How the Centre is using oil price decline to reset expectations and boost revenues4 min read . Updated: 17 Jun 2020, 06:32 AM IST
Historically, the Centre has been defensive about oil. Now, it’s using the crash in oil prices to reset prices and expectations—and chase revenues aggressively
Historically, that’s how the Union government’s relationship with fuel has been.
On the one hand, the Centre wanted India to consume big, as it meant the economic engines were moving. On the other, this big consumption ended up raising tricky macro-economic challenges, with oil imports widening the current account deficit and oil subsidies adding to the fiscal deficit.
As oil prices cooled over the past few years, that relationship has been changing. Now, the relationship may be undergoing a complete reset thanks to the domino effect of this pandemic. With prices of crude oil and petroleum products (the raw rather than the finished products) crashing, the Centre no longer needs to worry about oil prices widening the twin deficits (fiscal and current account). Instead, oil has become a lucrative revenue stream for the Centre. And it is playing all its cards to maximize oil-linked revenues, even if it means squeezing consumers and states.
The first card was prices. On February 21, a barrel of Brent crude oil, the benchmark for Indian producers, was around $59. As the world locked down and consumption evaporated, Brent plunged to $9 on April 21—a steep drop of 85%. As a result, India’s oil imports in April fell 12% in volume terms and 63% in value terms. But consumers barely benefitted. Between February 21 and April 21, the price of petrol in Delhi dropped just 3%. Brent has since recovered to $40. And the price of petrol in Delhi has increased by about 8% in the past week.
At the moment, Indian consumers are currently paying more for petrol than they would under a pricing structure that was completely market linked. This is the first time they are doing so since India shifted to daily revision of prices in June 2017.
According to the International Energy Agency (IEA), an intergovernmental organization, Indian consumers currently pay significantly more for petrol than other emerging markets. Petrol costs $1.08 per litre in India, against $0.45 in Indonesia, $0.85 in Vietnam and $0.9 in Thailand. At this point, a cut in prices seems unlikely.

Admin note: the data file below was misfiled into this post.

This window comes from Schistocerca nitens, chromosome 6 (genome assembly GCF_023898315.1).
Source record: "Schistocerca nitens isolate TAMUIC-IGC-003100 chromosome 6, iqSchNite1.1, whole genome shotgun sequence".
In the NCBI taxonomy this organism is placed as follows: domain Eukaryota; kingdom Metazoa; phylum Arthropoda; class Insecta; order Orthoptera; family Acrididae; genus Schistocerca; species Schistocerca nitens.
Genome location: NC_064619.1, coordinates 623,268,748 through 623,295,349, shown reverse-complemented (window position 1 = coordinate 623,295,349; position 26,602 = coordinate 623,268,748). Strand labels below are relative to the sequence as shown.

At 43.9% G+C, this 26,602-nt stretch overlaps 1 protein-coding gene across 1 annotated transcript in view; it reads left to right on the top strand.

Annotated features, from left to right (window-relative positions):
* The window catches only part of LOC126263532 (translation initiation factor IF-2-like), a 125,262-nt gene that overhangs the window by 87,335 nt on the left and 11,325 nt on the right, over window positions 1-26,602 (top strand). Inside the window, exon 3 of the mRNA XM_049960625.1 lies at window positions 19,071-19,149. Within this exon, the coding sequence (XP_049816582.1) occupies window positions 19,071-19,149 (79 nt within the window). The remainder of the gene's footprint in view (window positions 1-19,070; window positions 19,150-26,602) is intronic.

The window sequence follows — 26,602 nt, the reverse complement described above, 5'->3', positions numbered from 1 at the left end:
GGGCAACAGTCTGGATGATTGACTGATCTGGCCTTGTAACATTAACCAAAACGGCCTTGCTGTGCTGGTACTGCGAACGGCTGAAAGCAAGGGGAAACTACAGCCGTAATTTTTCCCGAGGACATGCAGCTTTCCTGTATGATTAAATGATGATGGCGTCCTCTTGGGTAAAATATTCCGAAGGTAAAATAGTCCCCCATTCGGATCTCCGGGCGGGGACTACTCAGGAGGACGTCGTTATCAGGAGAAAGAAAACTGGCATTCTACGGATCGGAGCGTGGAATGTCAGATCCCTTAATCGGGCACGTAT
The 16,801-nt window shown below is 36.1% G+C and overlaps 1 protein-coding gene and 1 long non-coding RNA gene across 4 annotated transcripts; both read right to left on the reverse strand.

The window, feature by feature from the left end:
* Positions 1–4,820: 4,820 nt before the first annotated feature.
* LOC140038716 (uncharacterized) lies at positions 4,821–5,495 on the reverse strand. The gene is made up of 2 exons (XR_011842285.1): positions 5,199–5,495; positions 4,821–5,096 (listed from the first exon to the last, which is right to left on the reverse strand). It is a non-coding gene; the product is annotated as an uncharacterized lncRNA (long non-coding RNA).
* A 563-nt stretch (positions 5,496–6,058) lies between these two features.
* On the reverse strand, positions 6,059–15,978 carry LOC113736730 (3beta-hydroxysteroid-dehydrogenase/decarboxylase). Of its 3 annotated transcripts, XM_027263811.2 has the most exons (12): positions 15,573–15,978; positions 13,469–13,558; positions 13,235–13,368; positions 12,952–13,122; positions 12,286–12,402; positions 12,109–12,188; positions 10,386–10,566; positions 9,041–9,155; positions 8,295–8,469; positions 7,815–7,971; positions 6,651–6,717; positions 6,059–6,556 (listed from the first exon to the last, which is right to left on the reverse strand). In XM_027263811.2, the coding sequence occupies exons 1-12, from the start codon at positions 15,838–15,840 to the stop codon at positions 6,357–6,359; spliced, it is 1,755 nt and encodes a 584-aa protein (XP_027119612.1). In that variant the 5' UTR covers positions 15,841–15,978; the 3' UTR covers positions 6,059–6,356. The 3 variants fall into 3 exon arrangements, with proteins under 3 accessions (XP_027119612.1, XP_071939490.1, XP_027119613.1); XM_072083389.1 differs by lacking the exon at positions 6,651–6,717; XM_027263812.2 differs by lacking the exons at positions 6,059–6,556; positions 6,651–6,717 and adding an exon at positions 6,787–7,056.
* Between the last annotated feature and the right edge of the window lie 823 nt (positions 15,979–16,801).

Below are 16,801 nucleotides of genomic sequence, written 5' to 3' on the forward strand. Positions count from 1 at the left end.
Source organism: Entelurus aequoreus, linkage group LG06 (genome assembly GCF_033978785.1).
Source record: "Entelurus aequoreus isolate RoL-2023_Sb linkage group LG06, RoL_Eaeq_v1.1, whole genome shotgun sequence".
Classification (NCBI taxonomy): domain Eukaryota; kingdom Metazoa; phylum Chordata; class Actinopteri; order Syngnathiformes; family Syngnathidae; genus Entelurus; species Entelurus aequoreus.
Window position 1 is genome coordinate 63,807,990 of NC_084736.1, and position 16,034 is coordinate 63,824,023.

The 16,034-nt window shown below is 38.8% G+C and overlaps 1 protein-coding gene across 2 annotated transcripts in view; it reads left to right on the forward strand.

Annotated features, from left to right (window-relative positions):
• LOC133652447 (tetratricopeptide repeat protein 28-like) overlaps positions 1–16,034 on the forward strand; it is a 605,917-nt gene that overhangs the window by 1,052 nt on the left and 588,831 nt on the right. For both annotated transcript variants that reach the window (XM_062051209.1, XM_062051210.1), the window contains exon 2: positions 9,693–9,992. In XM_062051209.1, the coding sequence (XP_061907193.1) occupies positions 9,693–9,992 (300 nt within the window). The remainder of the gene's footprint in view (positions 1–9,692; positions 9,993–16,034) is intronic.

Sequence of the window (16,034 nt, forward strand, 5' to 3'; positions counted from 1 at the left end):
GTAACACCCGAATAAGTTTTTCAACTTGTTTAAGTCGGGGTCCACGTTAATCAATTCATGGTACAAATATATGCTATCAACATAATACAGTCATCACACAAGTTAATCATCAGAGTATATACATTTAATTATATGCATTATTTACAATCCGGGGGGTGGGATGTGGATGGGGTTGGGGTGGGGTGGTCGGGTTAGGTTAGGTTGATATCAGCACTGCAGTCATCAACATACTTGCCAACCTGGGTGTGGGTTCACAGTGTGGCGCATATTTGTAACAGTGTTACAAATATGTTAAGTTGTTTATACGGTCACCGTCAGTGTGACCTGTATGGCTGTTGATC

The Centre’s second card is taxes. Even with the fall in price, the Centre made sure it received the big chunk of revenues that it always does from oil. In January 2020, it was charging an excise duty of ₹19.98 per litre. This is now ₹32.98. Effectively, it took the gains from a lower base price as additional excise.
At this point, the Centre needs all the revenues it can get. The pandemic has dented all its revenue streams, while adding new expenditure and future liabilities. About 20% of the Centre’s tax revenues come from various taxes on fuel, with the big one being excise.
States are in a similar situation. In recent years, even states have earned 18-20% of their tax revenues from fuel products. Moreover, these revenues are outside the ambit of the Goods and Services Tax (GST), and don’t have to be shared with the Centre.
This dual, and high, taxation makes fuel one of the most-heavily taxed items in the economy. According to BPCL (Bharat Petroleum Corporation Limited), in Delhi, on June 7, the price of petrol was ₹71.86 per litre. Of this, ₹32.98 went to the Centre as excise and ₹16.58 went to the Delhi government as value-added tax (VAT). In other words, taxes amounted to nearly 69% of the price.
The Centre’s lead on prices and taxes has meant that states have relatively lesser room to tax consumers more without hurting demand. States can increase VAT on fuel, as most have done during the lockdown. But on average, the increase by states has been lower than the hike in excise duties by the Centre. Still, it should boost their tax revenues. Most states earn between 10% and 20% of their tax revenues from fuel taxes.
Consumption of fuel products have already taken a severe hit. In April, overall consumption fell 46%, compared to April 2019, according to data from the government’s Petroleum Planning & Analysis Cell. May was better, with the year-on-year drop at 23%. Both the Centre and states are staring at a revenue shortfall from fuel taxes. Increasing tax rates is one way to make up.
With the usual hue and cry around rising fuel prices missing, a reset seems to be underway. Although the principal opposition party, the Congress, is attempting to mobilize public opinion on this issue, it remains to be seen how far this issue gains traction.
Beyond a point, fuel is a discretionary spend, and environmentally harmful, making high taxes on it politically acceptable. The Centre has grabbed this pricing power. It’s a full circle from the time it was unable to revise prices when crude oil prices were increasing, leading to high oil subsidies.
Now, it is using fuel prices to raise revenues. Till the time global oil prices stay subdued, this reset could stick. But if oil prices soar again, this reset will be tested.
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